5 reasons Guns N’ Roses still a big show
What I remember most about seeing Guns N’ Roses in 1988 is Axl Rose’s butt cheeks.
The GNR frontman wore a G-string under bare-back leather cowboy chaps the day I saw them at the Texas Jam, his attire perhaps a nod to the fact that the concert was held at the home of the Dallas Cowboys. Every time he turned to run on stage — which he did a lot in those days — we were reminded of his unique assets as a frontman. Which was better than all the reminders in the years that followed of how big of an ass he can be, too.
Seeing the heyday GNR lineup when they were rock’s biggest new thing was a thrill, but it actually pales in comparison with the odd thrill of finally seeing the band again this year (no pun on “pale” in relation to Rose’s derriere).
Granted, the band performing on its current tour is not exactly the heyday GNR lineup. Just three of the five members from that era are aboard: the hurricane-voiced Rose, guitar god Slash and anchoring bassist Duff McKagan. But that hasn’t lessened the excitement around the tour, which as of June was rock’s highest-grossing tour of 2017, with over a million tickets sold to the tune of $151 million so far.
Here are five reason rock fans are psyched for this reunion:
1. It really seemed like it wouldn’t happen.
And when it did kick off last year, it seemed even less likely this reunion would last.
In the same vein (and vanity) of Don Henley’s when-hell-freezes-over comment, which named the Eagles’ first post-breakup tour, the GNR outing has been dubbed the Not in This Lifetime Tour after a quote Axl Rose gave just a few years ago about the prospects of putting the old band back together. He probably meant it at the time.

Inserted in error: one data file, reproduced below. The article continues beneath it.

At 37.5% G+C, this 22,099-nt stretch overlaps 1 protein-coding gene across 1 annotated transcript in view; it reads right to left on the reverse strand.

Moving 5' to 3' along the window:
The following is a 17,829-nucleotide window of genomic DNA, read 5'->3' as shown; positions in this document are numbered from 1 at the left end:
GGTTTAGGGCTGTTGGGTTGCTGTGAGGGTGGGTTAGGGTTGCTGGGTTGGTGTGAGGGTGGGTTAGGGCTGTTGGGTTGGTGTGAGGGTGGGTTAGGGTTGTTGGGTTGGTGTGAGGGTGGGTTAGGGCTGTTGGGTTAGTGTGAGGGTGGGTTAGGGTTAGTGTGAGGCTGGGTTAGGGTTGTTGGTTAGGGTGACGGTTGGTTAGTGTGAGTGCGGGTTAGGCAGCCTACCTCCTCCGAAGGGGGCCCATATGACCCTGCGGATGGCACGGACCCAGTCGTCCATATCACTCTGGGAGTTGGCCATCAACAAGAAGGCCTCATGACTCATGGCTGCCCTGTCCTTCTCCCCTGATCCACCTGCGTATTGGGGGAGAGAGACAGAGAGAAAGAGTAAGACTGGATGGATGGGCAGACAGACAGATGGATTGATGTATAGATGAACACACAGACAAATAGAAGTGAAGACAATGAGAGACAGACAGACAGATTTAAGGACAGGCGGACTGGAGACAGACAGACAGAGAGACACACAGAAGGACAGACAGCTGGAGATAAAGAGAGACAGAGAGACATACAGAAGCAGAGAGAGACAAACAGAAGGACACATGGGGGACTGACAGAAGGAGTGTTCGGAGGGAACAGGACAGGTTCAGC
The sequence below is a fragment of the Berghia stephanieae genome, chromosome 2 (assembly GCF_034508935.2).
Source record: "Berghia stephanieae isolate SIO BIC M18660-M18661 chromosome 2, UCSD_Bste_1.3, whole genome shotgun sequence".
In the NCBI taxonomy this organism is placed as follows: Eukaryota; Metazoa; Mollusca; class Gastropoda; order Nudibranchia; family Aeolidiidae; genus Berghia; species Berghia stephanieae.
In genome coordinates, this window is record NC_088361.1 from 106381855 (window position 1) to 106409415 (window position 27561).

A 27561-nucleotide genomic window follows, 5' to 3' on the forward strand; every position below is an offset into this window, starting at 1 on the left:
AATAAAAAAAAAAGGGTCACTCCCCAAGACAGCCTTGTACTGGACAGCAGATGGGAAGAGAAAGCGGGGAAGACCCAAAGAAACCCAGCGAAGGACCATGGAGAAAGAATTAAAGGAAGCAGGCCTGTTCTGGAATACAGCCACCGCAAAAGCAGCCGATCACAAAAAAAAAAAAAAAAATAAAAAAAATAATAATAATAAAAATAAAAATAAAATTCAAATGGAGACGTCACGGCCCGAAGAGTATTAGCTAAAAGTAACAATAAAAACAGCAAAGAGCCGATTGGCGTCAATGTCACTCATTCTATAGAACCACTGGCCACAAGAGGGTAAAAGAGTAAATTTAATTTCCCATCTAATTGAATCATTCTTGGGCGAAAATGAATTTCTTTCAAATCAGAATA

I would’ve put money on a Led Zeppelin reunion happening before GNR. Slash and Rose genuinely seemed to hate each other.
Not only that, but between their struggles with addictions and Rose’s years of Michael Jackson-like seclusion, it seemed possible one of the principal band members would wind up dead before they wound up on stage together. Also, Rose wasn’t really hurting for money. He had rights to the GNR name all to himself and was still earning good pay playing arenas and festivals with replacement members since even before 2008, the year he finally released the band’s long-delayed “Chinese Democracy” album.
Thus, in a backhanded way, it’s fair to say this tour isn’t all about the money for Rose.
2. They’re all sober and healthy now.
News flash: Rock stars are better performers when they’re not on drugs. The classic GNR lineup added to its notoriety and wrote a couple of its best songs (“Mr. Brownstone,” “Nightrain”) off its members’ many vices, but it also put on some shoddy live shows and ultimately fell apart because of their struggles with addictions.
Slash, in particular, went through some tough spots but came out the other end. The bushy-headed guitarist sounded strong in the mid-’00s playing with McKagan and late Stone Temple Pilots singer Scott Weiland in their all-star group Velvet Revolver; and he actually sounded better than ever in recent years with his own band, Slash’s Snakepit.